Copper nanowires: Future Energy Solution

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Copper nanowires offer an efficient, inexpensive approach to solar energy harvesting

Copper adorns the Statue of Liberty, makes sturdy, affordable wiring, and helps our bodies absorb iron. Now, researchers at Duke University would like to use copper to transform sunlight and water into a chemical fuel.
Converting solar energy into storable fuel remains one of the greatest challenges of modern chemistry. One of the ways chemists have tried to capture the power of the sun is through water splitting, in which the atoms of H2O are broken apart so the hydrogen may be collected and used as fuel. Plants do this naturally through photosynthesis, and for half a century, scientists have tried to recreate that process by tinkering with chemical catalysts jumpstarted by sunlight.Indium tin oxide (ITO) is one material they’ve commonly tried to use. Researchers prefer it for its transparency—which allows sunlight to pass through and trigger the water-splitting reactions—and its ability to conduct electricity. But ITO is far from an ideal material.”Indium is not very abundant,” said Ben Wiley, assistant professor of chemistry at Duke University. “It is similar in abundance to silver in the earth’s crust.” As a result, solar fuel cells using ITO will likely remain expensive and uncompetitive with conventional energy sources like coal and natural gas, he said.Wiley’s lab has created something they hope can replace ITO: copper nanowires fused in a see-through film. The team—including two postdoctoral researchers, a graduate student, and a former graduate student from Duke—published their new approach last month in the chemistry journal Angewandte Chemie.

Copper promises cheaper, sturdier fuel cells
The copper nanowires, seen here with a nickel coating, can split water molecules under the power of sunlight. Credit: Zuofeng Chen

Copper is 1000 times more plentiful and 100 times less expensive than indium. Copper nanowire catalysts also cost less to produce than their ITO counterparts because they can be “printed” on pieces of glass or plastic in a liquid ink form, using a machine that functions much like a printing press. ITO production, by contrast, requires large, sequential chambers of pumps and vacuums that deposit a thin layer of indium atoms at a far slower rate.The copper nanowire films consist of networks of microscopic metal rods, the properties and applications of which Wiley’s lab has studied for years. The nanowires provide a  for catalyzing chemistry, and Wiley’s team experimented with coating them in either cobalt or nickel—metals that serve as the actual chemical catalyst. Even with a coat of cobalt or nickel, the nanowire films allow nearly seven times more sunlight to pass through than ITO. The films are also flexible, leading Wiley to imagine the completed fuel cells one day being attached to backpacks or cars.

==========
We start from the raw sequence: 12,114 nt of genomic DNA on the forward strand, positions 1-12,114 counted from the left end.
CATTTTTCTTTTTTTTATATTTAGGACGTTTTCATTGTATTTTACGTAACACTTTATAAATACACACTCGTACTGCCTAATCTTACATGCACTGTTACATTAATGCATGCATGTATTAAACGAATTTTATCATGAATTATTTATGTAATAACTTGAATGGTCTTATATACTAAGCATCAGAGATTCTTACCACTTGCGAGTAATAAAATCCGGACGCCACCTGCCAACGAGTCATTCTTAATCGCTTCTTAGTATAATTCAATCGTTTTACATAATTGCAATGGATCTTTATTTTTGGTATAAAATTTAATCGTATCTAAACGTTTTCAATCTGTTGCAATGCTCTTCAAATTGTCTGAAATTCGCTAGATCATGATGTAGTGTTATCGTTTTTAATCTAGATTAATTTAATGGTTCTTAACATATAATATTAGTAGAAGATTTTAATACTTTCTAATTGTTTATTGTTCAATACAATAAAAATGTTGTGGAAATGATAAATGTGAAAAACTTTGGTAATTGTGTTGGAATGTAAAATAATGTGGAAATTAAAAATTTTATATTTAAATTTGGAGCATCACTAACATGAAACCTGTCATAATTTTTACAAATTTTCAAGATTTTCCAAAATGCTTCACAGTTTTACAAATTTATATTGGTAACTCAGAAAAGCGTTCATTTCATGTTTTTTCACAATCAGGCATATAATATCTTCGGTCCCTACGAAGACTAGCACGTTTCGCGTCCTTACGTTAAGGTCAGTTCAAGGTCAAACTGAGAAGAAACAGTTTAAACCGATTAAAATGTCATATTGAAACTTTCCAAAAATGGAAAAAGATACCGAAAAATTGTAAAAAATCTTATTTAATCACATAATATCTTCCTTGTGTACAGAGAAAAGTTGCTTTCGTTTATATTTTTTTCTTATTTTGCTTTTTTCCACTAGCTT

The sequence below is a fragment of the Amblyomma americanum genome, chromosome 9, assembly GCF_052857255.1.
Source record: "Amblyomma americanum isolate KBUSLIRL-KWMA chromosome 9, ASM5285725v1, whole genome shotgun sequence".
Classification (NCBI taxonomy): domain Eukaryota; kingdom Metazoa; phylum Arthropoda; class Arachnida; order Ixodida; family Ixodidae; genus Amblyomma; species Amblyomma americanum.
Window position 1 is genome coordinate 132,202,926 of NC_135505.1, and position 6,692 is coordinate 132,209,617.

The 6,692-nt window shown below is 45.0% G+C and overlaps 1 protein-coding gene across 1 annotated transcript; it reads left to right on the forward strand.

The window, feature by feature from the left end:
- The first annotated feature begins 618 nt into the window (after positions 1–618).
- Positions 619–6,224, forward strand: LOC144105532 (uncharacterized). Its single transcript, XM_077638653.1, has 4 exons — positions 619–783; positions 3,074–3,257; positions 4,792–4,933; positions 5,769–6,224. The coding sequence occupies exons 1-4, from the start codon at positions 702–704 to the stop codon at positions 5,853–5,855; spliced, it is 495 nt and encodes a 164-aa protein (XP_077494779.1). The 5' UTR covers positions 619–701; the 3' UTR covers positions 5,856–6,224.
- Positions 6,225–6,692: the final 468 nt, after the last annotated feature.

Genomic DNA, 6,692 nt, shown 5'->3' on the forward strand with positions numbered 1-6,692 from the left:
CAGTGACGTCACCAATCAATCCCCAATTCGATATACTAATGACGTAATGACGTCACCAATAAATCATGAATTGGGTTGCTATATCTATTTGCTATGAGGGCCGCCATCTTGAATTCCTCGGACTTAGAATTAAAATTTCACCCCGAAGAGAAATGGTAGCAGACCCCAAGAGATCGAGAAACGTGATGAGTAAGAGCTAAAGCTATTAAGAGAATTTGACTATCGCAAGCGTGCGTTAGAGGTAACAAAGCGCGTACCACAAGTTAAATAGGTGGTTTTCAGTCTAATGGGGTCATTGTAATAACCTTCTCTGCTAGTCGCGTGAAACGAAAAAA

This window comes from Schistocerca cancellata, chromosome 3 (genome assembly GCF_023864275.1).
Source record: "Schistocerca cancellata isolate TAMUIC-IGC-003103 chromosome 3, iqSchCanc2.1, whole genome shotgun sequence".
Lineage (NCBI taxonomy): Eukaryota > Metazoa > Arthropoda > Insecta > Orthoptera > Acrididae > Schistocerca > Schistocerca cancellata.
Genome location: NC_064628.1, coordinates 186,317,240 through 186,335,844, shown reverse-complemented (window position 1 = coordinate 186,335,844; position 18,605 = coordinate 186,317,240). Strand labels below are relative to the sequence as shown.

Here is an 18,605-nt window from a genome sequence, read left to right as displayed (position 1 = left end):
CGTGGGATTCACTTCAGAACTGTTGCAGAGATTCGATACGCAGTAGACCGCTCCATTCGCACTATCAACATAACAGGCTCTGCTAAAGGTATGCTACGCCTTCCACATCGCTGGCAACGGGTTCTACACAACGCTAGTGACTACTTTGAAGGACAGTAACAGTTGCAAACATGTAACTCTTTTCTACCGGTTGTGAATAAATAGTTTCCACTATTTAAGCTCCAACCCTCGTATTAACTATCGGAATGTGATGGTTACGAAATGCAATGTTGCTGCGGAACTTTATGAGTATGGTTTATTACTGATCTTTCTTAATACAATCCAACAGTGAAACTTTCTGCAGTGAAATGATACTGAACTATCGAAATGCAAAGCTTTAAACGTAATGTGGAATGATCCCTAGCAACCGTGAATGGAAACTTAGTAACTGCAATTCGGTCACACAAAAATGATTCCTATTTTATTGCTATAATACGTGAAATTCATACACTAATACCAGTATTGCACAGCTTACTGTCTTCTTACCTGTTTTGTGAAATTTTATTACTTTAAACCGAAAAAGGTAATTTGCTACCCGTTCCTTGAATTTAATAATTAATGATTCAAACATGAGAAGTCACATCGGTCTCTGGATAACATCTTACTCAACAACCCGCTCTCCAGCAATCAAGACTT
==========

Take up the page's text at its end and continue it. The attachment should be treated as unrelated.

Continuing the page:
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Comments (2)

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    Lonny Eachus



    All of your premises are in error.

    First, elemental nickel is insoluble in water. So much for the “tremendous solvent” idea. (Water IS a tremendous solvent… of some things. Nickel in not one of them.)

    Second, this is not about “free” energy. It’s about making use of ambient energy. Those are two very, very different things.

    Third, where do you get the “low grade” hydrogen idea? When you split water, you get H and O. Not H + something or maybe O + something else. It’s just H and O. You would actually have to ADD SOMETHING to make the hydrogen “low grade”.

    And since they don’t appear to be proposing to add anything, your assertion that it would be “low grade” hydrogen has no basis in fact.

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    Another [b]GRANT FUND SCIENCE HOAX[/b]

    What is unmentioned it that water is a tremendous solvent and that to be operational over any time frame would require Reverse Osmosis level feedstock to produce a low grade Hydrogen fuel. There is NO free energy and this scheme is dubious at best.

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